December 08, 2014
So hacked are Taiwan's computers that some government employees are issued with two - one connected to the internet, and a second that remains offline for security reasons.
For the past two weeks, entertainment giant Sony Pictures has had its computers paralysed by a cyber attack that has resulted in unreleased movies and thousands of confidential documents being released. While there is widespread suspicion that North Korea is behind the attack, its unprecedented level of sophistication is a harbinger of cyber conflicts to come.
Taiwan can claim the dubious honour of being one of the most hacked, if not the most hacked, places in the world. The computers of its government, businesses and research centres are bombarded by attempts to infiltrate them to steal sensitive information, probe defences and explore their inner workings.
So hacked is Taiwan that employees of some government ministries are issued with two sets of computers - one connected to the internet, and a second that remains offline for security reasons.
Eight out of ten top-tier government agencies “are either targeted for a long time or have been compromised”, says Benson Wu, co-founder of Taipei-based analysis and security company Xecure Lab. Many bugs and tactics “are being exercised and verified in Taiwan before they are used in other countries”. And where are those raids coming from? “The attack frequency and targets are highly related to the political situation” between Taiwan and China. Taiwan’s Chinese-language networks make a perfect target for hackers from the People’s Republic, Wu says.
Taiwanese cyber defence experts have even noticed correlations between attempts to intrude on Taiwan’s networks and office hours in China - activity drops off during mainland China’s national holidays, for example.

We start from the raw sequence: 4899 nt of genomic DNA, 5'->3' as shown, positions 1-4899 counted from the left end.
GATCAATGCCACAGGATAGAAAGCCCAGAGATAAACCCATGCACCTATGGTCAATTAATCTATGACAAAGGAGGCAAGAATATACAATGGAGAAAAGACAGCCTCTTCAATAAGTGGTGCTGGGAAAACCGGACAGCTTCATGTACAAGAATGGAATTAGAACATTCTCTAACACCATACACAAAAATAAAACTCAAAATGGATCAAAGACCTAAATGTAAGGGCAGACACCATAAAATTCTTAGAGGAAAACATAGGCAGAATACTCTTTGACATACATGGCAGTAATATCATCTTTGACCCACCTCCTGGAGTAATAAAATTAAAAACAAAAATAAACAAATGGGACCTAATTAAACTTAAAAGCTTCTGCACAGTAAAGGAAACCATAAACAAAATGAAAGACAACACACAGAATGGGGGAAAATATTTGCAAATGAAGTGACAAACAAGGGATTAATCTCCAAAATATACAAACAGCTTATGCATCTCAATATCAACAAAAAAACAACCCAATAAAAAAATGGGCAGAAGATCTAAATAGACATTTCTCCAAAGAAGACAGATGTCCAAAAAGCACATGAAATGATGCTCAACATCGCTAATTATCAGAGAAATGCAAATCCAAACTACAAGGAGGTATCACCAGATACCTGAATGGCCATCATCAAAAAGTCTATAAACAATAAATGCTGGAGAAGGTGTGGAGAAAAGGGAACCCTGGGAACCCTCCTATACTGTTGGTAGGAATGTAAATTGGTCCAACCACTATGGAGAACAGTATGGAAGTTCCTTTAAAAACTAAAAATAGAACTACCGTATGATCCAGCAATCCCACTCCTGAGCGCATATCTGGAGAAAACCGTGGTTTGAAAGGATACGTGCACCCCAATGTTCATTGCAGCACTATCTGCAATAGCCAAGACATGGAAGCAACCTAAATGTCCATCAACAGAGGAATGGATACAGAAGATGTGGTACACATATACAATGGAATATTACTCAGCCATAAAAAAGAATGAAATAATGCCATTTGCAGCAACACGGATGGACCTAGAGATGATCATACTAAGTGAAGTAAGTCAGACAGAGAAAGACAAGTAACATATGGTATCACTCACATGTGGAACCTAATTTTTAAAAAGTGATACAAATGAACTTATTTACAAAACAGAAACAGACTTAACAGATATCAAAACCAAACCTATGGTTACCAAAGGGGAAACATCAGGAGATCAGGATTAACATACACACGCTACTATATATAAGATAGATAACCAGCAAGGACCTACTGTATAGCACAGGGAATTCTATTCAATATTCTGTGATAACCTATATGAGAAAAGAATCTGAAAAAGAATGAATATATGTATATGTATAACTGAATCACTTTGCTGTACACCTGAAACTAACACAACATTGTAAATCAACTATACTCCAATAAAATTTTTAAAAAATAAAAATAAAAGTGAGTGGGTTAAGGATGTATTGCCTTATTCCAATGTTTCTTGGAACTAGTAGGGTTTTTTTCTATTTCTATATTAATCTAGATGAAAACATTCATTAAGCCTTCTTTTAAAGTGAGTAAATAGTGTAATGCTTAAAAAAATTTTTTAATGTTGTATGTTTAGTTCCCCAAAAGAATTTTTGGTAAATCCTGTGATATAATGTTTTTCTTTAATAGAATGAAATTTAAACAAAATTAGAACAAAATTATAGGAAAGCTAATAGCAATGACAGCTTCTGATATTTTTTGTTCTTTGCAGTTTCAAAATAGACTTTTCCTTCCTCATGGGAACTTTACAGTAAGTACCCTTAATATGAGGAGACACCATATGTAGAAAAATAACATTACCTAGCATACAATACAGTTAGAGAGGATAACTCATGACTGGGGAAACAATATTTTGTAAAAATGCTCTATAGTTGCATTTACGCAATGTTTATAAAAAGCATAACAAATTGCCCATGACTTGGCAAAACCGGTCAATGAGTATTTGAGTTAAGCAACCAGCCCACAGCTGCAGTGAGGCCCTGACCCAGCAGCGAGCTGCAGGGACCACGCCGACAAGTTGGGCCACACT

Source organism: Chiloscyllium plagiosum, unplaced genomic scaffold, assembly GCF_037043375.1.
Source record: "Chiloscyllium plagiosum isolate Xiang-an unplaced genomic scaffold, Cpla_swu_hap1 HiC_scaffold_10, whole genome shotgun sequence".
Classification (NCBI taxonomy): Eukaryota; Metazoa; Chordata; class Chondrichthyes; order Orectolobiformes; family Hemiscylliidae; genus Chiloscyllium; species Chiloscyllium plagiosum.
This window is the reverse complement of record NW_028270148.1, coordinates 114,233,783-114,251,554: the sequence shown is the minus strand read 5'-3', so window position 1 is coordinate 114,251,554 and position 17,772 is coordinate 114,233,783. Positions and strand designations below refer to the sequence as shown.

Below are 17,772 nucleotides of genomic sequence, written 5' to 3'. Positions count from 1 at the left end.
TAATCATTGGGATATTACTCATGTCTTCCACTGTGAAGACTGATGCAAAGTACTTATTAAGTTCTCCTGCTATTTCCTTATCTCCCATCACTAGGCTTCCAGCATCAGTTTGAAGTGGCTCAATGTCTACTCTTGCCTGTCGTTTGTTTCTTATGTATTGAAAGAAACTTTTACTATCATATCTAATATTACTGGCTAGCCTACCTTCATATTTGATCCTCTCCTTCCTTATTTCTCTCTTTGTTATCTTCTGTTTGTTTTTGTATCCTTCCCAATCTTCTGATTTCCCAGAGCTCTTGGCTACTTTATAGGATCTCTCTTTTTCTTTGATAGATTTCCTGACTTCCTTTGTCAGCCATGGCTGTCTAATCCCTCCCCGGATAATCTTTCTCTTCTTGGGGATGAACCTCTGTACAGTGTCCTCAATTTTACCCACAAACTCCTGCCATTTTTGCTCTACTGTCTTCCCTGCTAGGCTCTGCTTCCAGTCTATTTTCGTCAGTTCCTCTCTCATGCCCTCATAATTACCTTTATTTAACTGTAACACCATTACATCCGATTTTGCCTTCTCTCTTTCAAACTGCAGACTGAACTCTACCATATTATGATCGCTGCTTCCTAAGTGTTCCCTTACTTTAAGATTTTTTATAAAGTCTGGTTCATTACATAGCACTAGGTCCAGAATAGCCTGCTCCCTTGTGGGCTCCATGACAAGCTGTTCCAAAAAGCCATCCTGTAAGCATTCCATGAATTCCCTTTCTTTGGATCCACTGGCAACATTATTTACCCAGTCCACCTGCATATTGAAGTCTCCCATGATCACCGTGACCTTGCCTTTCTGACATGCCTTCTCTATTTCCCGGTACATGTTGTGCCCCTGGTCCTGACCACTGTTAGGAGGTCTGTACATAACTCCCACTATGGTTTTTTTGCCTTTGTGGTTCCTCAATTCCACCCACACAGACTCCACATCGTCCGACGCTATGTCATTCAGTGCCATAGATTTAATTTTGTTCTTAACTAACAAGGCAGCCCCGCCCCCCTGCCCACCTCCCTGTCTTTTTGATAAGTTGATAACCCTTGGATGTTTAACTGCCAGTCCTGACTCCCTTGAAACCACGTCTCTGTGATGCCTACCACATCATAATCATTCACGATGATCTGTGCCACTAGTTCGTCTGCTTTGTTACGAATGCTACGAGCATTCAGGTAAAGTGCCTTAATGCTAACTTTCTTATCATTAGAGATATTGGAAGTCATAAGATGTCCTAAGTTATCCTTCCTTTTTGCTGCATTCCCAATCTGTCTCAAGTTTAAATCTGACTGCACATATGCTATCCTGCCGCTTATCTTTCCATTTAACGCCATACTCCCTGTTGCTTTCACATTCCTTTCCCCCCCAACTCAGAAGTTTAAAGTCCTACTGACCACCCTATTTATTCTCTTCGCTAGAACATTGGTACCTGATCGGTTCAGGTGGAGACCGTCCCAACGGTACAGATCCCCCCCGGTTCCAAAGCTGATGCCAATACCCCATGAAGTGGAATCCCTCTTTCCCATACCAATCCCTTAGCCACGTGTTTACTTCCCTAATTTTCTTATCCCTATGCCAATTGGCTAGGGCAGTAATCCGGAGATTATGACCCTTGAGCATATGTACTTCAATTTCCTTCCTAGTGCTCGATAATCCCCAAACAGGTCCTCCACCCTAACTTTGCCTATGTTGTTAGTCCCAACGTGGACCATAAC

The first widely reported “cyber war” in the world occurred between China and Taiwan in 1999, when Taiwan’s president Lee Teng-hui infuriated Beijing by suggesting the two countries accept state-to-state relations, rather than the status quo in which Taiwan eschews independence from Beijing despite having its own government.
Today, relations between Taiwan and Beijing are warmer. Taiwan has been expanding trade ties with China and since 2008 has signed more than 20 cross-strait agreements with the mainland. Taiwan has even marketed itself as a “springboard” into China for foreign companies.
None of this has slowed the onslaught on its computers. The executive branch of Taiwan’s government alone was hit by more than 1900 cyber attacks a week in 2013, and about 440 email attacks a month, according to Taiwanese government data.
Taiwan estimates China has 100,000 people at work in a national cyber army today. And the types of digital threats to Taiwan from China keep expanding: in October, Taiwan’s National Communications Commission found that two models of mainland China-made smart phones were transmitting data to servers overseas “many of which are in China”, creating what Taiwanese media described as a “security risk”.
Other countries, including Australia, face a similar paradox with China - courting expanding trade while planning for a more assertive Chinese military. In the unregulated sphere of the internet, the contradiction is acute.
The recent “Ke3chang” cyber campaign, thought to originate in China, uses what appears to be an emailed offer for updates on the Syrian conflict to deliver spyware to the computers of diplomats and foreign ministry staff around the world.
“The most advanced cyber attacks are not simply about hacking, but they represent a true team effort, including professional intelligence analysis and linguistic support,” says Kenneth Geers, a Kiev-based information security analyst at 2051 Research.